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How to use stores to get the most out of eCommerce

How to use stores to get the most out of eCommerce

27 May 2020
Ben Sillitoe (IMRG)
In last week’s IMRG blog article, I picked out eight ways the coronavirus crisis might change how consumers shop.

The fact of the matter is that I – with the help of contributing IMRG members – could have gone into far more detail on each of the suggestions. So, this week I am putting the focus specifically on one of the eight – mainly because it has been a fascinating area of development amid the Covid-19 pandemic.

How to use stores to get the most out of eCommerce is something retailers have seemingly given lots of thought to since 23 March when the majority of physical retail spaces were temporarily closed to the public due to government restrictions.

Whether going completely ‘dark’ and setting stores up as online fulfilment hubs from where items are picked, packed, and fulfilled, a la Majestic Wine, or using shops for a combination of click & collect and home delivery only, which was the case at B&Q until it recently reopened some of its estate, retailers have shown flexibility. Dunelm is also offering new forms of click & collect, with items brought to people’s cars and left by the boot by a member of staff for those unwilling to venture to the shopfront.

Each of the aforementioned retailers were permitted to keep stores open if they felt it appropriate to do so. They are all deemed ‘essential’ in this health emergency, according to the government, but they initially felt it was safer to keep shops closed and adapt their eCommerce models as the pandemic escalated.

As Alecxa Julia Cristobal, marketing content writer at digital payment provider AsiaPay, puts it, they have developed “new and creative ways on how to survive the temporary economic crisis”.
 

Systems and circumstance

Many of the ways stores have been used to serve online orders in the pandemic will still hold weight once this health crisis ends.

Leveraging shops for eCommerce can help shorten delivery times for customers, or expand product availability listed on websites – and it can give shoppers multiple pre-ordering and in-store pick-up options. At this time of slashed revenues for many in the industry, it is crucial to find as many ways as possible to shift goods.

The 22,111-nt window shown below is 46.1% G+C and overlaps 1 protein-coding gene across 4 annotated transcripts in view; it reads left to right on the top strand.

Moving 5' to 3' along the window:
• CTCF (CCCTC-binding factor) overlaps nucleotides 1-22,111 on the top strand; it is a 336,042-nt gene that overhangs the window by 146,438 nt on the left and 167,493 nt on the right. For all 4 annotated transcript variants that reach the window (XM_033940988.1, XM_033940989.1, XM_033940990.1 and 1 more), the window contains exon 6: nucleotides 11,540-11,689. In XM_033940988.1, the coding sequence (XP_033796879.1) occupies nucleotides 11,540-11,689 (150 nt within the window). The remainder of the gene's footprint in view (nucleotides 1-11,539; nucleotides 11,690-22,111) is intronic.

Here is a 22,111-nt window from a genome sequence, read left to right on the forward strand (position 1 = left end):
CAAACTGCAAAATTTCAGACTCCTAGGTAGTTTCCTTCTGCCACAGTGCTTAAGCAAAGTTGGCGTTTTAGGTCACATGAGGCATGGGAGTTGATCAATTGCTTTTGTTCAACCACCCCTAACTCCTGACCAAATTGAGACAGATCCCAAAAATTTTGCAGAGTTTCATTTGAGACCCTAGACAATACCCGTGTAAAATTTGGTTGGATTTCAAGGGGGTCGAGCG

Bruce Fair, chief revenue officer at Metapack, a delivery management software provider, says inventory trapped in closed physical stores will be “rapidly losing value”, causing “another major concern for retailers who need to recoup lost profits and avoid markdowns”.

The non-essential retailers that have shuttered their shops have been facing up to this conundrum ever since the prime minister, Boris Johnson, ordered them to temporarily close. It has prompted many different strategies.

Harvey Nichols, for example, took the early decision to empty stores of stock and place items in warehouses – for various security reasons. It means the luxury department store chain’s famous Knightsbridge site, which in normal times is used to fulfil online orders if a product is not in the warehouse, is currently bare and it will take some time to restock once given the green light to open again.

Utilising stores for fulfilment has been a popular alternative to Harvey Nichols’ stance.

Commenting on the companies that have switched to a dark store model, Joe Farrell, vice president of international operations at PFS, a fulfilment services provider, says the “hybrid store model” should be considered as part of long-term planning.

“By adopting a hybrid store model, retailers can make their store location work twice as hard by doubling up as a physical store with a mini distribution hub within it,” he states.“This enables brands to keep up with"...

 

You can read more of this article through the IMRG blog

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